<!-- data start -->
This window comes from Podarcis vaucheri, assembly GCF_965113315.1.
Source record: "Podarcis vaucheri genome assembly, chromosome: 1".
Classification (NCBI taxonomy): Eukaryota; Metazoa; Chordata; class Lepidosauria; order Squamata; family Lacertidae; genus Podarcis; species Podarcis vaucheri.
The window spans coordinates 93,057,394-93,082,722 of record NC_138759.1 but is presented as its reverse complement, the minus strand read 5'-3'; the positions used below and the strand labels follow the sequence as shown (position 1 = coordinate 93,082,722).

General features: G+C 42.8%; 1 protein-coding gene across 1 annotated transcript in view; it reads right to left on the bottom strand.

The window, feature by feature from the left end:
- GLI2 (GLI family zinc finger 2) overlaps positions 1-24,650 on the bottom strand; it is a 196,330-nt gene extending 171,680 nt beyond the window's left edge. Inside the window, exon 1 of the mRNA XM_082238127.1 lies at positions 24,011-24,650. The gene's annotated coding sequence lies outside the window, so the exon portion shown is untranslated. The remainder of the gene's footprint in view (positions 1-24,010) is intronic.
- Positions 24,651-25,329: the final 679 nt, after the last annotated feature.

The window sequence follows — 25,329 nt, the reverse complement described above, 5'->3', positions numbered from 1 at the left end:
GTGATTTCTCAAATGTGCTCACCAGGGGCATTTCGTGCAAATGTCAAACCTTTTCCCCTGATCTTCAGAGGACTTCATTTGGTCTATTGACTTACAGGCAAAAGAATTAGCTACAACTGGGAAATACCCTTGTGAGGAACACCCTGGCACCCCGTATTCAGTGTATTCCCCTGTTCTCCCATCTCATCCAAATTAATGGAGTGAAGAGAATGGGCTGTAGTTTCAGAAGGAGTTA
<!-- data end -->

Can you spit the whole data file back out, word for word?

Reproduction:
This window comes from Podarcis vaucheri, assembly GCF_965113315.1.
Source record: "Podarcis vaucheri genome assembly, chromosome: 1".
Classification (NCBI taxonomy): Eukaryota; Metazoa; Chordata; class Lepidosauria; order Squamata; family Lacertidae; genus Podarcis; species Podarcis vaucheri.
The window spans coordinates 93,057,394-93,082,722 of record NC_138759.1 but is presented as its reverse complement, the minus strand read 5'-3'; the positions used below and the strand labels follow the sequence as shown (position 1 = coordinate 93,082,722).

General features: G+C 42.8%; 1 protein-coding gene across 1 annotated transcript in view; it reads right to left on the bottom strand.

The window, feature by feature from the left end:
- GLI2 (GLI family zinc finger 2) overlaps positions 1-24,650 on the bottom strand; it is a 196,330-nt gene extending 171,680 nt beyond the window's left edge. Inside the window, exon 1 of the mRNA XM_082238127.1 lies at positions 24,011-24,650. The gene's annotated coding sequence lies outside the window, so the exon portion shown is untranslated. The remainder of the gene's footprint in view (positions 1-24,010) is intronic.
- Positions 24,651-25,329: the final 679 nt, after the last annotated feature.

The window sequence follows — 25,329 nt, the reverse complement described above, 5'->3', positions numbered from 1 at the left end:
GTGATTTCTCAAATGTGCTCACCAGGGGCATTTCGTGCAAATGTCAAACCTTTTCCCCTGATCTTCAGAGGACTTCATTTGGTCTATTGACTTACAGGCAAAAGAATTAGCTACAACTGGGAAATACCCTTGTGAGGAACACCCTGGCACCCCGTATTCAGTGTATTCCCCTGTTCTCCCATCTCATCCAAATTAATGGAGTGAAGAGAATGGGCTGTAGTTTCAGAAGGAGTTA